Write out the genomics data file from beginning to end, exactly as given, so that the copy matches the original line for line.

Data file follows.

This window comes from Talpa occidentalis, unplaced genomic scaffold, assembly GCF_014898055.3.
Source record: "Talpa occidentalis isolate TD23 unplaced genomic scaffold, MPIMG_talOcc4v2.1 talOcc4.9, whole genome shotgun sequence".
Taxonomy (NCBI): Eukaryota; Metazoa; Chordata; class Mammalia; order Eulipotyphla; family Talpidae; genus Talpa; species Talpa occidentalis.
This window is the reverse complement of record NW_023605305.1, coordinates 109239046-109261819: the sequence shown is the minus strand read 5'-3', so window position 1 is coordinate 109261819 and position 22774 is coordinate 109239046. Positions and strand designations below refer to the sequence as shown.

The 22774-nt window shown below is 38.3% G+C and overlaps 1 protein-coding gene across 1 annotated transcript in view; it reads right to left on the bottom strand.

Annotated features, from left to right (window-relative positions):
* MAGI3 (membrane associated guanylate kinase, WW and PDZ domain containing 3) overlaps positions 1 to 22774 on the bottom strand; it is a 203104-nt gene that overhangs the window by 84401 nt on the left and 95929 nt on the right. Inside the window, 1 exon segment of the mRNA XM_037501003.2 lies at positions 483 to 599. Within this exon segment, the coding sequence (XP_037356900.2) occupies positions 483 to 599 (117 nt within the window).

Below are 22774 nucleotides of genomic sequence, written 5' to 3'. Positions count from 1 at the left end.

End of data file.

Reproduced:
This window comes from Talpa occidentalis, unplaced genomic scaffold, assembly GCF_014898055.3.
Source record: "Talpa occidentalis isolate TD23 unplaced genomic scaffold, MPIMG_talOcc4v2.1 talOcc4.9, whole genome shotgun sequence".
Taxonomy (NCBI): Eukaryota; Metazoa; Chordata; class Mammalia; order Eulipotyphla; family Talpidae; genus Talpa; species Talpa occidentalis.
This window is the reverse complement of record NW_023605305.1, coordinates 109239046-109261819: the sequence shown is the minus strand read 5'-3', so window position 1 is coordinate 109261819 and position 22774 is coordinate 109239046. Positions and strand designations below refer to the sequence as shown.

The 22774-nt window shown below is 38.3% G+C and overlaps 1 protein-coding gene across 1 annotated transcript in view; it reads right to left on the bottom strand.

Annotated features, from left to right (window-relative positions):
* MAGI3 (membrane associated guanylate kinase, WW and PDZ domain containing 3) overlaps positions 1 to 22774 on the bottom strand; it is a 203104-nt gene that overhangs the window by 84401 nt on the left and 95929 nt on the right. Inside the window, 1 exon segment of the mRNA XM_037501003.2 lies at positions 483 to 599. Within this exon segment, the coding sequence (XP_037356900.2) occupies positions 483 to 599 (117 nt within the window).

Below are 22774 nucleotides of genomic sequence, written 5' to 3'. Positions count from 1 at the left end.